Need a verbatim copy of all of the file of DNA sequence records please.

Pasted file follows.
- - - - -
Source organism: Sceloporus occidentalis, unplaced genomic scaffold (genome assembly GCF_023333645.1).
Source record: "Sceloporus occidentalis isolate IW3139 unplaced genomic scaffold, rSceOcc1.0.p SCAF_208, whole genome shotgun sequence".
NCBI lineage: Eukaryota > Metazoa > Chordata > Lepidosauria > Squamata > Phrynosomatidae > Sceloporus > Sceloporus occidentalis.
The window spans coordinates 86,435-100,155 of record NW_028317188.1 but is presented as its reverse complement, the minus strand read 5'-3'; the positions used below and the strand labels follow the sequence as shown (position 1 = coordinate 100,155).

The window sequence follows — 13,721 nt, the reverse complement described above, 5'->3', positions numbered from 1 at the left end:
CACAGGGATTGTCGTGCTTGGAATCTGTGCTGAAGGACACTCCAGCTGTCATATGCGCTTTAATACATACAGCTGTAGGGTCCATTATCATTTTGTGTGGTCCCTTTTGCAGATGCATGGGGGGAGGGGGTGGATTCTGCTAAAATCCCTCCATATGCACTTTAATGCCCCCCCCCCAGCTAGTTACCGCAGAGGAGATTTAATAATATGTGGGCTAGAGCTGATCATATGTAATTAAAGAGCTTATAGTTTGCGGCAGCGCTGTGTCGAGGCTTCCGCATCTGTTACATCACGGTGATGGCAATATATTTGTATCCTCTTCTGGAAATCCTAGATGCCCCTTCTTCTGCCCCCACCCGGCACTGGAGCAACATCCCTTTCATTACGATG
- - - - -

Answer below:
Source organism: Sceloporus occidentalis, unplaced genomic scaffold (genome assembly GCF_023333645.1).
Source record: "Sceloporus occidentalis isolate IW3139 unplaced genomic scaffold, rSceOcc1.0.p SCAF_208, whole genome shotgun sequence".
NCBI lineage: Eukaryota > Metazoa > Chordata > Lepidosauria > Squamata > Phrynosomatidae > Sceloporus > Sceloporus occidentalis.
The window spans coordinates 86,435-100,155 of record NW_028317188.1 but is presented as its reverse complement, the minus strand read 5'-3'; the positions used below and the strand labels follow the sequence as shown (position 1 = coordinate 100,155).

The window sequence follows — 13,721 nt, the reverse complement described above, 5'->3', positions numbered from 1 at the left end:
CACAGGGATTGTCGTGCTTGGAATCTGTGCTGAAGGACACTCCAGCTGTCATATGCGCTTTAATACATACAGCTGTAGGGTCCATTATCATTTTGTGTGGTCCCTTTTGCAGATGCATGGGGGGAGGGGGTGGATTCTGCTAAAATCCCTCCATATGCACTTTAATGCCCCCCCCCCAGCTAGTTACCGCAGAGGAGATTTAATAATATGTGGGCTAGAGCTGATCATATGTAATTAAAGAGCTTATAGTTTGCGGCAGCGCTGTGTCGAGGCTTCCGCATCTGTTACATCACGGTGATGGCAATATATTTGTATCCTCTTCTGGAAATCCTAGATGCCCCTTCTTCTGCCCCCACCCGGCACTGGAGCAACATCCCTTTCATTACGATG